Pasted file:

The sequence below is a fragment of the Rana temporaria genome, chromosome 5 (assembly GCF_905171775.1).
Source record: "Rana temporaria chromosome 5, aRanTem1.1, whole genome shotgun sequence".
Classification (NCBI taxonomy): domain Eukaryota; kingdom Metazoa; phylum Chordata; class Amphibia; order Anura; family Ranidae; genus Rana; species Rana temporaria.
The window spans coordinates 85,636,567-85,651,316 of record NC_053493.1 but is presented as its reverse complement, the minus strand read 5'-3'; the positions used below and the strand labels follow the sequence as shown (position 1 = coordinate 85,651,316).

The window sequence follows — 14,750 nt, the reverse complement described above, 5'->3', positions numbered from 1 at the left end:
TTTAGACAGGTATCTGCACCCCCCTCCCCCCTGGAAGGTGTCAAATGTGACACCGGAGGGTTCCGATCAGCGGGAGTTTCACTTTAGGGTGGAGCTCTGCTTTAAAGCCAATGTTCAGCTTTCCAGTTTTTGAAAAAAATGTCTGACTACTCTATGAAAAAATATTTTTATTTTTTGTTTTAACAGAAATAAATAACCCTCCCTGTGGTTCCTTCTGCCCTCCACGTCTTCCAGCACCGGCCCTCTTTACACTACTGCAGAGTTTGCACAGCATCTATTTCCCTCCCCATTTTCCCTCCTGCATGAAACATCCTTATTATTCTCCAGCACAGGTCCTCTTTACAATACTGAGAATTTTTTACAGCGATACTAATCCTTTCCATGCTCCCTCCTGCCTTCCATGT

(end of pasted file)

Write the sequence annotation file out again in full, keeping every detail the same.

The sequence below is a fragment of the Rana temporaria genome, chromosome 5 (assembly GCF_905171775.1).
Source record: "Rana temporaria chromosome 5, aRanTem1.1, whole genome shotgun sequence".
Classification (NCBI taxonomy): domain Eukaryota; kingdom Metazoa; phylum Chordata; class Amphibia; order Anura; family Ranidae; genus Rana; species Rana temporaria.
The window spans coordinates 85,636,567-85,651,316 of record NC_053493.1 but is presented as its reverse complement, the minus strand read 5'-3'; the positions used below and the strand labels follow the sequence as shown (position 1 = coordinate 85,651,316).

The window sequence follows — 14,750 nt, the reverse complement described above, 5'->3', positions numbered from 1 at the left end:
TTTAGACAGGTATCTGCACCCCCCTCCCCCCTGGAAGGTGTCAAATGTGACACCGGAGGGTTCCGATCAGCGGGAGTTTCACTTTAGGGTGGAGCTCTGCTTTAAAGCCAATGTTCAGCTTTCCAGTTTTTGAAAAAAATGTCTGACTACTCTATGAAAAAATATTTTTATTTTTTGTTTTAACAGAAATAAATAACCCTCCCTGTGGTTCCTTCTGCCCTCCACGTCTTCCAGCACCGGCCCTCTTTACACTACTGCAGAGTTTGCACAGCATCTATTTCCCTCCCCATTTTCCCTCCTGCATGAAACATCCTTATTATTCTCCAGCACAGGTCCTCTTTACAATACTGAGAATTTTTTACAGCGATACTAATCCTTTCCATGCTCCCTCCTGCCTTCCATGT